Archive for the ‘Actuarial Math’ Category

NJ Retirement System Hits $11B

nj1015.com put together a useful story from state pension data updated through March, 2018 putting names and faces to the $11 billion that it estimates is being paid out annually to retirees. However, there was no downloadable spreadsheet of the data so I put one together and also did some calculations for the retirees with the seven highest payouts. I agreed with 4 of the pensions while it looks like two should be getting more and one less.

Below are highlights from the story and my calculations.

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NJ Pension System Looking Better

No benefit cuts or contributions of the full ARC but New Jersey is about to report ‘good’ news on the funded status of their retirement system.

Lately when you went searching for New Jersey actuarial reports or other pension data you got this:
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As it turns out the New Jersey Division of Pensions & Benefits has revamped their website while releasing July 1, 2017 GASB 67 reports that look like they have typos in the headings:

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Actuaries Explaining DB/DC Difference

At yesterday’s hearing on the solvency of the multiemployer retirement system Representative Phil Roe posed to an actuary a basic question that many non-actuaries would have:

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That did not entirely explain why Defined Benefit plans got so severely underfunded. There is a real answer but most actuaries will not voice it:

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Actuary Watching NJ Politicians Like a Hawk

Not that it will penetrate thick skulls with other priorities, especially coming from a rookie legislator in the minority (and declining) party but Assemblyman (and pension actuary) Ned Thomson took a shot…with a bullseye on the interaction between a plan’s funded ratio and funding interest rate:
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EA18 (5) PBGC Reaction to ‘Segal Blend’ Rejection

In a challenge to the use of different factors for calculating withdrawal liability for multiemployer plans than are used for funding, the U.S. District Court for the Southern District of New York ruled last month:

[T]he fund’s “use of the Segal Blend rate when assessing the Times’ withdrawal liability was, in this instance, improper, and the Arbitrator’s finding to the contrary is reversed.” Third, the fund’s calculation of the Times’ second partial liability was ruled to be improper. Lastly, the court ruled the Arbitrator “correctly determined that the Times was entitled to interest on overpaid withdrawal liability, and [the Arbitrator’s] conclusion as to the applicable interest rate has not been rebutted.”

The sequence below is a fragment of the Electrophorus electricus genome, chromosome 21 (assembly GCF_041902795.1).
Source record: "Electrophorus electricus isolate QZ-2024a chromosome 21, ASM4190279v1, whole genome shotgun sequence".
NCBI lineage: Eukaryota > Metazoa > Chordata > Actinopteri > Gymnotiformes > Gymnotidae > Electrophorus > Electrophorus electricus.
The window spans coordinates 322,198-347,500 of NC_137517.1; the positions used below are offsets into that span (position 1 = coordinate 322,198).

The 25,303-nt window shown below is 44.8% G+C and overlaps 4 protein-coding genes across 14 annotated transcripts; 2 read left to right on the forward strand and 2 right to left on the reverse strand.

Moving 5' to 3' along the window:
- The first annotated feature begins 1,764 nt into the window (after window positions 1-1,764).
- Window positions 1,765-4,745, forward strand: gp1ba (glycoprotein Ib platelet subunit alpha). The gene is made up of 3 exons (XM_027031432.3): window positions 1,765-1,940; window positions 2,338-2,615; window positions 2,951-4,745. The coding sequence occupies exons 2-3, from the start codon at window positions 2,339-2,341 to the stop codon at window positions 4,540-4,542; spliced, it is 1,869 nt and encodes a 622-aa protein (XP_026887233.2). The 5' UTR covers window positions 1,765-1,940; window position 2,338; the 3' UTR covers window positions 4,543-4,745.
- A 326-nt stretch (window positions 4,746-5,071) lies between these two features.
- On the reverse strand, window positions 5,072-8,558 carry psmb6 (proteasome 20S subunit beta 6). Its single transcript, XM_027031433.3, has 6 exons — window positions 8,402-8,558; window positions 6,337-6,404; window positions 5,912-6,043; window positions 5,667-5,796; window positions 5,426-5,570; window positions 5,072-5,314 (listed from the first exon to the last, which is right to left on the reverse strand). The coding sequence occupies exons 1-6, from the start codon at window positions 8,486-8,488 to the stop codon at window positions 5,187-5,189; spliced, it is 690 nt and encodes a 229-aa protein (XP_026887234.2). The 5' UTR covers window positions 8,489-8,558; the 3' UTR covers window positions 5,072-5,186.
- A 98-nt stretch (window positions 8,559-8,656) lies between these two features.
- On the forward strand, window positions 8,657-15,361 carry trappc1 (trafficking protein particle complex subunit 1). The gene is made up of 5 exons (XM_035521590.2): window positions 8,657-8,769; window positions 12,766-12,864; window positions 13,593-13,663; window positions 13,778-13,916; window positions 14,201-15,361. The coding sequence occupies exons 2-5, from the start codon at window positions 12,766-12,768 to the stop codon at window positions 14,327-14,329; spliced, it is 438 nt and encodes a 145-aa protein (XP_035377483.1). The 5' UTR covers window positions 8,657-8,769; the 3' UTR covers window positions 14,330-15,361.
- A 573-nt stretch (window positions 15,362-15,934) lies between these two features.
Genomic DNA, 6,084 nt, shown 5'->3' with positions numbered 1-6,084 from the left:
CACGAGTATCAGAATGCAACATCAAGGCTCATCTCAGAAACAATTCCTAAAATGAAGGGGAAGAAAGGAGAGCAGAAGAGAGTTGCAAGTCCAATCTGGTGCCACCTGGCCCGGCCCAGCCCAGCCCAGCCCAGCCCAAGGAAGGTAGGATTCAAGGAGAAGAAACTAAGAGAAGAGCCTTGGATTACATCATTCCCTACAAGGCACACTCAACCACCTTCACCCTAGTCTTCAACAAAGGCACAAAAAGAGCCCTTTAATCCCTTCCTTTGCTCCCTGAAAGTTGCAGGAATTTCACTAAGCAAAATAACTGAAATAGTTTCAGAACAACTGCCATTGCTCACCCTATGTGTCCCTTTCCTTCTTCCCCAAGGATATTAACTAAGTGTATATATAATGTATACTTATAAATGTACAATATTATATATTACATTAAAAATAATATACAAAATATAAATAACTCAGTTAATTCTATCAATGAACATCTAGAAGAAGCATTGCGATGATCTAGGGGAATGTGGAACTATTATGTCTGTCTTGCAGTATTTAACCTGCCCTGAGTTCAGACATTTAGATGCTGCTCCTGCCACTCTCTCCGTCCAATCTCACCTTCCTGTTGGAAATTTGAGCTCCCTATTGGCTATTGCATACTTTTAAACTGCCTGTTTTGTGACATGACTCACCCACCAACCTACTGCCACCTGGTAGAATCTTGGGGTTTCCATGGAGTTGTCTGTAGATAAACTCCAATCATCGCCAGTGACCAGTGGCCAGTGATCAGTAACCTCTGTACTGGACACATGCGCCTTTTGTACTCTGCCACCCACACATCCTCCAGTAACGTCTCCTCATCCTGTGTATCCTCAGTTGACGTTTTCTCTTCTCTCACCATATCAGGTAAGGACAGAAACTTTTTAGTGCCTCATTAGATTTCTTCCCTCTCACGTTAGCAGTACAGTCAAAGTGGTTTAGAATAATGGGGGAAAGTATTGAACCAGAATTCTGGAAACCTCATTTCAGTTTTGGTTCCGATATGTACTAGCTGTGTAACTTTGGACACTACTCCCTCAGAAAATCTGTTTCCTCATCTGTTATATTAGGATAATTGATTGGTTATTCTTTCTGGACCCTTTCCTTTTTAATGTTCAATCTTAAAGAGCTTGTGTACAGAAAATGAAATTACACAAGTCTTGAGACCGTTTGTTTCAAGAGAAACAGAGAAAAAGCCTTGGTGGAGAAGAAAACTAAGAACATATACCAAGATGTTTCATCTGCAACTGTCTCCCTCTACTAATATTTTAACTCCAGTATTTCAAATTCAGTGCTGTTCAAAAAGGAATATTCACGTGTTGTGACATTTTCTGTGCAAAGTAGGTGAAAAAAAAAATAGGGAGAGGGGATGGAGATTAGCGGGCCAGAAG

At today’s ‘Dialogue with the PBGC’ session the first audience question was on this ruling and how the five panelists, all from the PBGC, expected the PBGC to react.

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EA18 (3) The Count

The last time I counted was in 2011 when there 844 attendees with 82 from the federal government and 23 from state retirement systems.  This year…..

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EA18 (2) ASOP 51

The first general session at the 2018 Enrolled Actuaries meeting is:

SESSION 001 Talking Risk Marriott Ballroom Credits: EA Core 1.50, CPD 1.50 While all sponsors of a defined benefit plan have assumed some risk, the approach in measuring and managing that risk varies depending on the type of plan and nature of the plan sponsor. Panelists representing each area of pension practice (single-employer, multiemployer, and public plans) share best practices for communicating risk to plan sponsors, and explain how they plan to modify their practice in light of the new risk ASOP. Learn how their approaches are similar, their important differences, and how to up your game when talking risk.

That new risk Actuarial Standard of Practice is No. 51 which will be effective for any actuarial work product with a measurement date on or after November 1, 2018. There will be a regular session on it also:

604 – New Risk ASOP: The Actuarial Standards Board recently released Actuarial Standard of Practice (ASOP) No. 51, a new standard on the Assessment and Disclosure of Risk Associated with Measuring Pension Obligations and Determining Pension Plan Contributions. The panelists provide a more detailed discussion of the specifics of this new ASOP following the general session, Talking Risk.

I look forward to an explanation of this ASOP but, after a quick read…..
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